Test Kitchen Technique: Cutting in Butter

The best way to create tender scones, biscuits, and cobbler toppings? Cut cold butter into flour until you have perfect tiny lumps. We dive deep into the three main methods, highlighting their pros and cons. 

By Hand-

Method: Begin with cold butter, cold flour, and cold hands (plunged in an ice water bath and dried, if necessary). Slice cold butter into cubes or pats with a sharp knife. Scatter butter over flour in a wide, shallow bowl. Using your thumb and fingertips, rub butter into flour in a snapping motion until all butter pieces are small pea-size lumps and covered in flour.

Pro: This method offers the baker the greatest amount of control in determining the size of their butter pieces, and it’s the best way to make sure you’re not overworking the dough.

Con: The heat from your hands will threaten softening the cold butter, not to mention the process is the most time-consuming of the three.

By Pastry Blender-

Method: Begin with cold butter, cold flour, and a cold pastry blender (refrigerate, if necessary). Slice cold butter into cubes or pats with a sharp knife. Scatter butter over flour in a wide, shallow bowl. Press down on butter with pastry blender, working up and down until all butter pieces are small pea-size lumps and covered in flour.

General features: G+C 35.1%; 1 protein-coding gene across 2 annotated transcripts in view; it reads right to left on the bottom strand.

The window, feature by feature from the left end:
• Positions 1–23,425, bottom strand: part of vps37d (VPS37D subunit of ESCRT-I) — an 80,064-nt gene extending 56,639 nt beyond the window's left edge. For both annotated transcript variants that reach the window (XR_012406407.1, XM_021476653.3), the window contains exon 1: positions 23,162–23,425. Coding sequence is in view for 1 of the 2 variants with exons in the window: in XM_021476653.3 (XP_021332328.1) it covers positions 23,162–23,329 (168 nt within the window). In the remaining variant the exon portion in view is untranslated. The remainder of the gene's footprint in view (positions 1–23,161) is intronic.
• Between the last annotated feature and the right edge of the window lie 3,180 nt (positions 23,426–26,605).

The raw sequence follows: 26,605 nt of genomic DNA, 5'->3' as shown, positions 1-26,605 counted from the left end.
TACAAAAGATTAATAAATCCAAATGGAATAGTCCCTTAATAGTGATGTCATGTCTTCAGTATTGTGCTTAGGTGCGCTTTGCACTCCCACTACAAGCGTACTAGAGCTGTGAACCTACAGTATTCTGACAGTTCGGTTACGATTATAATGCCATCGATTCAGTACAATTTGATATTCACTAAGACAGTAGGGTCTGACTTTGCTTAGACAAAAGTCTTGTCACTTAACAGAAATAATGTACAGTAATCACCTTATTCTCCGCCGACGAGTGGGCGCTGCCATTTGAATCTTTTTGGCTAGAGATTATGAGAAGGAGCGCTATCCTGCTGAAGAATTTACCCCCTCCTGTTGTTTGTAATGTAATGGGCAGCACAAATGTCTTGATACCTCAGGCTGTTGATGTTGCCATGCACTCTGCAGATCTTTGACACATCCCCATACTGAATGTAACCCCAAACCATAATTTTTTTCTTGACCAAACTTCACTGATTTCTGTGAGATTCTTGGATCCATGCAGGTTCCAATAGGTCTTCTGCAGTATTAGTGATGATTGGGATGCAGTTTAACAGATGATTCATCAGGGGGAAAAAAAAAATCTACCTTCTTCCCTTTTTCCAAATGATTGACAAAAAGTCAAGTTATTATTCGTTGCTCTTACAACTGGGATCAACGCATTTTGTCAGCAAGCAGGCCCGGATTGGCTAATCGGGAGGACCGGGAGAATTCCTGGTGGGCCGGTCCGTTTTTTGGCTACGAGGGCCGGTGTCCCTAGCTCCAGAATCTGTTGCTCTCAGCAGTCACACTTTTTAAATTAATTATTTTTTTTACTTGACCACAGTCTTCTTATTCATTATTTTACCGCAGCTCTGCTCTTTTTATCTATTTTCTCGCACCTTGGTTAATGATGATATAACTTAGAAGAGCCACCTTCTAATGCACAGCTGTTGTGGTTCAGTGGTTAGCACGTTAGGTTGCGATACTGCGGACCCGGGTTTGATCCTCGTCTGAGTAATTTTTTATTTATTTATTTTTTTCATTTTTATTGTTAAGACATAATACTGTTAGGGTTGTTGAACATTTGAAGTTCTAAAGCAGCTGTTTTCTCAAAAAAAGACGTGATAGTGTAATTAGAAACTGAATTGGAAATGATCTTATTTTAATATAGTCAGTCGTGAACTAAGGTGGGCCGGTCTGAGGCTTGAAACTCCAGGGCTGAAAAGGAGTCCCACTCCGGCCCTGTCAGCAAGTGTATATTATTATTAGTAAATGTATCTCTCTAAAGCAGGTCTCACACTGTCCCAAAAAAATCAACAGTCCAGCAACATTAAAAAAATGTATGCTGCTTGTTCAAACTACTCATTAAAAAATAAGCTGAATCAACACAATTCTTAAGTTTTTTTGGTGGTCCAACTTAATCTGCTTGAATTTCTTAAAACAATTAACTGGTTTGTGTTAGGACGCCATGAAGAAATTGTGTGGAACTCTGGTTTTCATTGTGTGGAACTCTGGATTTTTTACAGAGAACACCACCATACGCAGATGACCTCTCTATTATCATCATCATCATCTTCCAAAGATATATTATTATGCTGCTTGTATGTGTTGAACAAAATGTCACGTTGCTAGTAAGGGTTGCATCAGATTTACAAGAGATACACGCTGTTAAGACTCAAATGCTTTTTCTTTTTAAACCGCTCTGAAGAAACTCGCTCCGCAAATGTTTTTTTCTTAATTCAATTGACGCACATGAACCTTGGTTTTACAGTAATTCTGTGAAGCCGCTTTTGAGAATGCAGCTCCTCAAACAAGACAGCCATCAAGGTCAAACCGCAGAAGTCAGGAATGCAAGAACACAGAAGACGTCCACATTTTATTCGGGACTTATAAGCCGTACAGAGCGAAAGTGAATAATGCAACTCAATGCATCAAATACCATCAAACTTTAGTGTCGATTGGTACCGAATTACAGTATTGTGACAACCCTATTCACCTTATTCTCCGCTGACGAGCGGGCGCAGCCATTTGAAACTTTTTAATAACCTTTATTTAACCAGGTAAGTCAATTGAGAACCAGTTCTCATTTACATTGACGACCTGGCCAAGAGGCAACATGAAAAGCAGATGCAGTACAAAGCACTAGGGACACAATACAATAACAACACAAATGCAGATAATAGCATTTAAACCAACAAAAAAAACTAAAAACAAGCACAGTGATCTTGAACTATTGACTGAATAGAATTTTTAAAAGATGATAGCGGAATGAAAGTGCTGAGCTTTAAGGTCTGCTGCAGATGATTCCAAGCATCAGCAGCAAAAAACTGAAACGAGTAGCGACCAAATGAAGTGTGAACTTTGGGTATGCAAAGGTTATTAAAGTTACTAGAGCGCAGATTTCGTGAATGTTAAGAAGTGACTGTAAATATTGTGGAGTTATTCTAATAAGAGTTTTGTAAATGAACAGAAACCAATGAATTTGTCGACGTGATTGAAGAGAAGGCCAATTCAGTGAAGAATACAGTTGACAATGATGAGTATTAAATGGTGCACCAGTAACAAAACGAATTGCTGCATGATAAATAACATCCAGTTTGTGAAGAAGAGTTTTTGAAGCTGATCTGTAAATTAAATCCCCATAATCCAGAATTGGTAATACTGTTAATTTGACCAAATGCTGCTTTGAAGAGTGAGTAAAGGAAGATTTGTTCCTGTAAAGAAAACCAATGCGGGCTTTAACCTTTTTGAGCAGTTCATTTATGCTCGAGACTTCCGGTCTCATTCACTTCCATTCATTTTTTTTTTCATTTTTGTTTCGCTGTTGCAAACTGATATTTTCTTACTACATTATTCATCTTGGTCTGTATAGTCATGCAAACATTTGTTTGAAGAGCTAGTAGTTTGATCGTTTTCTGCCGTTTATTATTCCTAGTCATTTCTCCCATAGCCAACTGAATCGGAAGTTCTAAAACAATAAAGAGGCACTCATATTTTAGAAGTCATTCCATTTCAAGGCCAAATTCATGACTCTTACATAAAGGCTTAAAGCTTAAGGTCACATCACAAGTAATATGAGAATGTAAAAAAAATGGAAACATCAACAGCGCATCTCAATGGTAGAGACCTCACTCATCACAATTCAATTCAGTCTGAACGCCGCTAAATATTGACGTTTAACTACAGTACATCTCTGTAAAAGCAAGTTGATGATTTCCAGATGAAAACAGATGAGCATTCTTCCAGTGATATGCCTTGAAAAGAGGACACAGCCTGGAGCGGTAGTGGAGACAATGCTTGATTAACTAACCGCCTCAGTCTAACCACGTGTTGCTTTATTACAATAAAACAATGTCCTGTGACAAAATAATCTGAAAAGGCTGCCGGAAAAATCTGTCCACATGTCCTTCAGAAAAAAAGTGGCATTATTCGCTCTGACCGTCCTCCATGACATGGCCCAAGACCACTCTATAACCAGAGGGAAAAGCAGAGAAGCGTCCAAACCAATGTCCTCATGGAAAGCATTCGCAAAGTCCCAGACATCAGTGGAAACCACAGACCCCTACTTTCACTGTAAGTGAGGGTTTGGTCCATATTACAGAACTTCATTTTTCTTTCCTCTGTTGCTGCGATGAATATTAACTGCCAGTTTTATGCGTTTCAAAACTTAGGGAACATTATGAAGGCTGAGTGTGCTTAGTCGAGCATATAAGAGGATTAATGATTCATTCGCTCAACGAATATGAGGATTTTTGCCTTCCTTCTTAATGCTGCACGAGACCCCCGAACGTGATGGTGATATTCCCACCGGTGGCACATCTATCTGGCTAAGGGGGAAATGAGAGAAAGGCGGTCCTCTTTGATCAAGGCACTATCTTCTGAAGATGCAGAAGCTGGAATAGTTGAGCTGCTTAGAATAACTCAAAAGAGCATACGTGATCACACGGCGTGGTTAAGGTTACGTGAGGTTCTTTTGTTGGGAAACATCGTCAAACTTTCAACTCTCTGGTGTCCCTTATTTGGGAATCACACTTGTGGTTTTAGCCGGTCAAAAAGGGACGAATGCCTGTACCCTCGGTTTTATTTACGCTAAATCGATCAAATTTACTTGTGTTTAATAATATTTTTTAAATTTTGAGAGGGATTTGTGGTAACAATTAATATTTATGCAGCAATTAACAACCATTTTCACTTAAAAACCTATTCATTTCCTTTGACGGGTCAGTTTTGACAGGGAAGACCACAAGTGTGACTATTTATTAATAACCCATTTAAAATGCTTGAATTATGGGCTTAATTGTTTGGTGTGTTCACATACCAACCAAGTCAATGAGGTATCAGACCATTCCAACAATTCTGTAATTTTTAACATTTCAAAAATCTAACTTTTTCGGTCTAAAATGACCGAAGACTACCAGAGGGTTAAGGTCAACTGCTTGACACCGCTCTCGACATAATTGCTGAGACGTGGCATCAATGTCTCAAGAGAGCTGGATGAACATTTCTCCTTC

Pro: This method allows you to properly control the exact size of the butter lumps without adding heat from your hands.

Con: Because it takes more time to manually slice in the butter, you risk having the butter come to room temperature during the process.

By Food Processor-

Method: Begin with cold butter and cold flour. Slice cold butter into cubes or pats with a sharp knife. Scatter butter over flour in the work bowl of a food processor. Pulse until all butter pieces are small pea-size lumps and covered in flour,
5 to 10 times.

Pro: The fastest, most efficient method of the bunch, processing your butter into the flour ensures even incorporation without bringing the heat of your hands or the room into the equation.

Con: If you’re not keeping an eye on it, you can overprocess the mixture and begin to cream it. Once the mixture is overprocessed, you’ll be unable to get those ideal lumps of butter back, so be prepared to give this step your undivided attention.

Pro Tip: Cutting in butter guarantees that the cold pieces of fat melt in the oven, creating steam, moisture, and, ideally, perfectly flaky layers. Whether using your hands, a pastry blender, or a food processor, the end result of cutting in butter should look like this.

 

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